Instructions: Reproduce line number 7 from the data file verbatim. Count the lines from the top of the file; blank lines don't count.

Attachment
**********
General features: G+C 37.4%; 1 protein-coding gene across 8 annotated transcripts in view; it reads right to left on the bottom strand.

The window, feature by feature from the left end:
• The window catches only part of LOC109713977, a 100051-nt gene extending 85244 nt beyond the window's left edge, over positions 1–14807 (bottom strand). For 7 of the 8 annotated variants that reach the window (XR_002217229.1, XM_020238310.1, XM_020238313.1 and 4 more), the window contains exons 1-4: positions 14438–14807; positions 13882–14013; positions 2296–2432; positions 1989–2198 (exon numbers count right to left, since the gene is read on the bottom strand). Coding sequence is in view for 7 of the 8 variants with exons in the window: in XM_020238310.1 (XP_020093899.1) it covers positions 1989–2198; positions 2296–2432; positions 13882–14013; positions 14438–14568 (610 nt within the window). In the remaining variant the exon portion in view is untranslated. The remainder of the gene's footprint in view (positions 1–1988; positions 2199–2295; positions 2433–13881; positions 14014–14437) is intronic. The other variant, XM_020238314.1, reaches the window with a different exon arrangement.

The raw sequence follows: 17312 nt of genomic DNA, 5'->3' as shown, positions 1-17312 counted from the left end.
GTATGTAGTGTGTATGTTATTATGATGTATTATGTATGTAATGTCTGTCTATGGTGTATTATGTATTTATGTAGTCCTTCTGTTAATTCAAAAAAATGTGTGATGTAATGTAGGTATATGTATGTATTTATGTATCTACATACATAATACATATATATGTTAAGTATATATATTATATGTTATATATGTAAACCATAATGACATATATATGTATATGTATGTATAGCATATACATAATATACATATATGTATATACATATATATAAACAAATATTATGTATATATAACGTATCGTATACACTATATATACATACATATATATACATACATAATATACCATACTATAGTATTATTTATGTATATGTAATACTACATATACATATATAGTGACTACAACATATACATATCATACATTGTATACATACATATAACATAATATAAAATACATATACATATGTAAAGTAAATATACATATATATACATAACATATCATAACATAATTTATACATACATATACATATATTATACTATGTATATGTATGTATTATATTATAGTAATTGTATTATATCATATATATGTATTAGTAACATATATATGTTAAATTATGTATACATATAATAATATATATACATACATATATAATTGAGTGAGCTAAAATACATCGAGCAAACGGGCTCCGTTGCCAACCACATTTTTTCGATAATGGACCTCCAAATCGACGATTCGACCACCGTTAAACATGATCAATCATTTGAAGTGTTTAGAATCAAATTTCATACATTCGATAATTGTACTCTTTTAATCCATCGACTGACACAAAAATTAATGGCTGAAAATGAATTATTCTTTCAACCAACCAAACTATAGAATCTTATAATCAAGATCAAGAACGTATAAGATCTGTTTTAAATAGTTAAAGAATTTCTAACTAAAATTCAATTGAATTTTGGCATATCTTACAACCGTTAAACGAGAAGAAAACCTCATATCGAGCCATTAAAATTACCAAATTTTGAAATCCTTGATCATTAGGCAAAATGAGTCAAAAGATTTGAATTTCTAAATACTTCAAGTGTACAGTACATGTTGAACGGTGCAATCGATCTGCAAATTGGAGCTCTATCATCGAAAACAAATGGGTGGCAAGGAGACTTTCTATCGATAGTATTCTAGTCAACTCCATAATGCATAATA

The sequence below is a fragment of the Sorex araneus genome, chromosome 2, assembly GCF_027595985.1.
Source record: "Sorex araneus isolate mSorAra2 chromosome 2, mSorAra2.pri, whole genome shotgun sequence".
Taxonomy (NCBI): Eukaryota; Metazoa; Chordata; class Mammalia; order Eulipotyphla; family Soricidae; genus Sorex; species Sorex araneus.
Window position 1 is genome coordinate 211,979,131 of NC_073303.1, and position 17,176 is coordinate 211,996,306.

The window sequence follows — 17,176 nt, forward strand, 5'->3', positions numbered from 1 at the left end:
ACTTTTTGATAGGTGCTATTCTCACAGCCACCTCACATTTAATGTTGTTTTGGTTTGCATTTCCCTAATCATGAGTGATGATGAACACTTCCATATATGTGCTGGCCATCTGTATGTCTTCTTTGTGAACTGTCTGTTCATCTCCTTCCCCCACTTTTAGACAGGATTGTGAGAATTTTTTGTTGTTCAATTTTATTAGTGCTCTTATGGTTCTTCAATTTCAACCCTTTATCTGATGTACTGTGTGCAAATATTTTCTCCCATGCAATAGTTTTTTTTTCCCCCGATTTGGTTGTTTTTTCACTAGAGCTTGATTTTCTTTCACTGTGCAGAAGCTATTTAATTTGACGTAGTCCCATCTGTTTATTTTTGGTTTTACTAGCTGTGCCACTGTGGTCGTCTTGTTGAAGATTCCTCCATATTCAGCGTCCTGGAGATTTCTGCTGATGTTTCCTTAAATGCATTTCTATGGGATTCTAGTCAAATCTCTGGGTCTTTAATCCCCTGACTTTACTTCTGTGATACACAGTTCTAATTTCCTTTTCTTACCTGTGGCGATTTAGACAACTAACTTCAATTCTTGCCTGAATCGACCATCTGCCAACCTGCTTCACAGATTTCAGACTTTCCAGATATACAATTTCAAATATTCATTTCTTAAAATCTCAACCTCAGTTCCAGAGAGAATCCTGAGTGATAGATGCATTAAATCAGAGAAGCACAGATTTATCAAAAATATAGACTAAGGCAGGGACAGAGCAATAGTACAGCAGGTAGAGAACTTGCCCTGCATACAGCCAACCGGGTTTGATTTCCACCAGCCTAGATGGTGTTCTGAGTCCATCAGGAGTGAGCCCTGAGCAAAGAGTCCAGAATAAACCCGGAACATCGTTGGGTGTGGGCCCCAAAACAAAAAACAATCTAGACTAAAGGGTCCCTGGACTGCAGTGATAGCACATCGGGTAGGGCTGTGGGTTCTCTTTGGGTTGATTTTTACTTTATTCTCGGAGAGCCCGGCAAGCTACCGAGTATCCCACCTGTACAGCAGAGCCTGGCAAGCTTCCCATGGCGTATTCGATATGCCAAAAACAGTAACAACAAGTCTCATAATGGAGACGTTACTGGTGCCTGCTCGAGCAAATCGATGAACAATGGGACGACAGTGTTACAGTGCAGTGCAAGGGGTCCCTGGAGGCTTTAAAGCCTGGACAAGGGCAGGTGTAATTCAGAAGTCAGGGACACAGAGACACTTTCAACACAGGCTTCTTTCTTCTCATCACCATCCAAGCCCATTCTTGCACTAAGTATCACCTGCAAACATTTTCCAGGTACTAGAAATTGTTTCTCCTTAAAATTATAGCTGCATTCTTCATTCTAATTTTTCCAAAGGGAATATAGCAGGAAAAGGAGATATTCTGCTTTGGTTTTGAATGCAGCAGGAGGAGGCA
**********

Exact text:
Source record: "Sorex araneus isolate mSorAra2 chromosome 2, mSorAra2.pri, whole genome shotgun sequence".